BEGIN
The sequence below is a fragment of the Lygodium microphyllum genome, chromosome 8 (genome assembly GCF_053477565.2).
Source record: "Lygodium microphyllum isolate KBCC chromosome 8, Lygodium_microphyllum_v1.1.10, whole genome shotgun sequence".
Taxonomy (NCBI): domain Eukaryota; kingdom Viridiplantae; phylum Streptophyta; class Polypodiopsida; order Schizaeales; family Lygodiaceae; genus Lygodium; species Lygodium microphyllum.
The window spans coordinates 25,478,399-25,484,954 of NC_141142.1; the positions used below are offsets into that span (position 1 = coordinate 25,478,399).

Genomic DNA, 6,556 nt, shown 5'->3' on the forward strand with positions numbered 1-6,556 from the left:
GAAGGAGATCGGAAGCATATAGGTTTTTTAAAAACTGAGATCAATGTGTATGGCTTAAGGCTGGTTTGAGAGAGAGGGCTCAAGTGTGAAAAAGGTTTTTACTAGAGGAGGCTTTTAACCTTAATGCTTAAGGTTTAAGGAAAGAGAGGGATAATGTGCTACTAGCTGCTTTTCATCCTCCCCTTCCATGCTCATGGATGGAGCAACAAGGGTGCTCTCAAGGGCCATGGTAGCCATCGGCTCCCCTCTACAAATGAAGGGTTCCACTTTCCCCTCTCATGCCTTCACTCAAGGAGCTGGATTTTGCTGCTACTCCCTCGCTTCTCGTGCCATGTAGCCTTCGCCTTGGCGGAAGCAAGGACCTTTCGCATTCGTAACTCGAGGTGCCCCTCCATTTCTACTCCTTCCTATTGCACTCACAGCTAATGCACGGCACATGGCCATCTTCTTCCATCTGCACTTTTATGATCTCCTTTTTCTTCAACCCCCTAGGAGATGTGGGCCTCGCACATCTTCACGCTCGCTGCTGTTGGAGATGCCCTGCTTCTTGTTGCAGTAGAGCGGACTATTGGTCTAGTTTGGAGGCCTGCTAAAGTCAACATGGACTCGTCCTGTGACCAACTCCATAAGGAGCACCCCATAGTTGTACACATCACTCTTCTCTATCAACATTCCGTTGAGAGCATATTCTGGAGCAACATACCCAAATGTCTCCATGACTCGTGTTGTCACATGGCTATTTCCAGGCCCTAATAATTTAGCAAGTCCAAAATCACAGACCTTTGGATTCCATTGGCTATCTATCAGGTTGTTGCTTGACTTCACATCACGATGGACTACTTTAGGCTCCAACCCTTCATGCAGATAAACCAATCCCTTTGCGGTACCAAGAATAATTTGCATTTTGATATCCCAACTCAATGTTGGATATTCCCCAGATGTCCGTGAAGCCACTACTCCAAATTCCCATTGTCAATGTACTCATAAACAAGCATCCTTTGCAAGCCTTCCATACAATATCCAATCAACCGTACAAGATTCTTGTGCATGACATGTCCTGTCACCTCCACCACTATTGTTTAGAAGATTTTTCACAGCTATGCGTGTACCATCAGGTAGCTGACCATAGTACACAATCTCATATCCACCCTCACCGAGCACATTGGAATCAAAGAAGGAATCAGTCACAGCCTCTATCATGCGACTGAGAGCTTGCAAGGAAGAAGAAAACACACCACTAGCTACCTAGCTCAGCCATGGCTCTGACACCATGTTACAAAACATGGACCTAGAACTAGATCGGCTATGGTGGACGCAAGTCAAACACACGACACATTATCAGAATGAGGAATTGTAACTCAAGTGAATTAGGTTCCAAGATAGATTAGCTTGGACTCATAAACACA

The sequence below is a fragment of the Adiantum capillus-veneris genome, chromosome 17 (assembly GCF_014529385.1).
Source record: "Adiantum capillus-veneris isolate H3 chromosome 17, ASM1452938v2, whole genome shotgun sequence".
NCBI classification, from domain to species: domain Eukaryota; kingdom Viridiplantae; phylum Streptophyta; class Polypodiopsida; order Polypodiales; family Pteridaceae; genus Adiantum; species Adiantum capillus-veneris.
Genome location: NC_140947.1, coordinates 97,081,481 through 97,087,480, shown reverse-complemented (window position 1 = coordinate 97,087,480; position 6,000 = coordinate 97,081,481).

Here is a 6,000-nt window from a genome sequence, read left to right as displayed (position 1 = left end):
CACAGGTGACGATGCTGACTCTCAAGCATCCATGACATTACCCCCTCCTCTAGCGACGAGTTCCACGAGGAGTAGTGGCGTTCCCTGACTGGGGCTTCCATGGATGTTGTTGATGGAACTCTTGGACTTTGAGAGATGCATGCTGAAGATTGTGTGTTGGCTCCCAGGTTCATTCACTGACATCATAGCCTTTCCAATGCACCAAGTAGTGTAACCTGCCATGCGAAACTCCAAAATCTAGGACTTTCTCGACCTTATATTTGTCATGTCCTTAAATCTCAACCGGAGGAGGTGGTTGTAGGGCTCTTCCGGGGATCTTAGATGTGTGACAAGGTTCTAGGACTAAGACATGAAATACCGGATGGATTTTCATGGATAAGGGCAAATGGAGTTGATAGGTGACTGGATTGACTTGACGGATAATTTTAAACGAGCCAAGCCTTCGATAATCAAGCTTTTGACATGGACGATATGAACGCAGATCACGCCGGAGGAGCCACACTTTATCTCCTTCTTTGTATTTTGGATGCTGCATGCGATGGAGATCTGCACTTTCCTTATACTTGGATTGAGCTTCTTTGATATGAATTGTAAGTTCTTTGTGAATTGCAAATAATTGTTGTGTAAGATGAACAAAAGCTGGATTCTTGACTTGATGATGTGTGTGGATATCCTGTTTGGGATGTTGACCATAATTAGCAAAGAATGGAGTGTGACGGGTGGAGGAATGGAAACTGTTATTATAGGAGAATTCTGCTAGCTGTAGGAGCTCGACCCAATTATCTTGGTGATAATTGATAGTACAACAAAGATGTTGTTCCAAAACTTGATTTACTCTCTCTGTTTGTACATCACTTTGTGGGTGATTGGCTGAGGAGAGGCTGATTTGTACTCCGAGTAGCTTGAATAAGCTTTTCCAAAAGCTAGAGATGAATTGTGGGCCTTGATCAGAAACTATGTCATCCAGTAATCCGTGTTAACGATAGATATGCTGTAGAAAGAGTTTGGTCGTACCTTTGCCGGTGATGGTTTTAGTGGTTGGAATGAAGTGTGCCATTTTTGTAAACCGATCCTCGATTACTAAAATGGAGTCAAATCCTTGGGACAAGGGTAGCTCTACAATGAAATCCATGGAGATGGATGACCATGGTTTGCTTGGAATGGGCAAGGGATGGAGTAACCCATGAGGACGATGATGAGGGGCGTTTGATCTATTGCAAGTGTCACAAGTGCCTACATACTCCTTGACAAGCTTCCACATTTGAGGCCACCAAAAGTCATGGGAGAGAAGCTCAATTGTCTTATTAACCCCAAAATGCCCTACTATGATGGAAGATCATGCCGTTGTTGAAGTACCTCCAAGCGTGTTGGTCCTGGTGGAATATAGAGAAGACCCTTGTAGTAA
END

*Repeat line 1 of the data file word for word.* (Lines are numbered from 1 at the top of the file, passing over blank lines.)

The sequence below is a fragment of the Lygodium microphyllum genome, chromosome 8 (genome assembly GCF_053477565.2).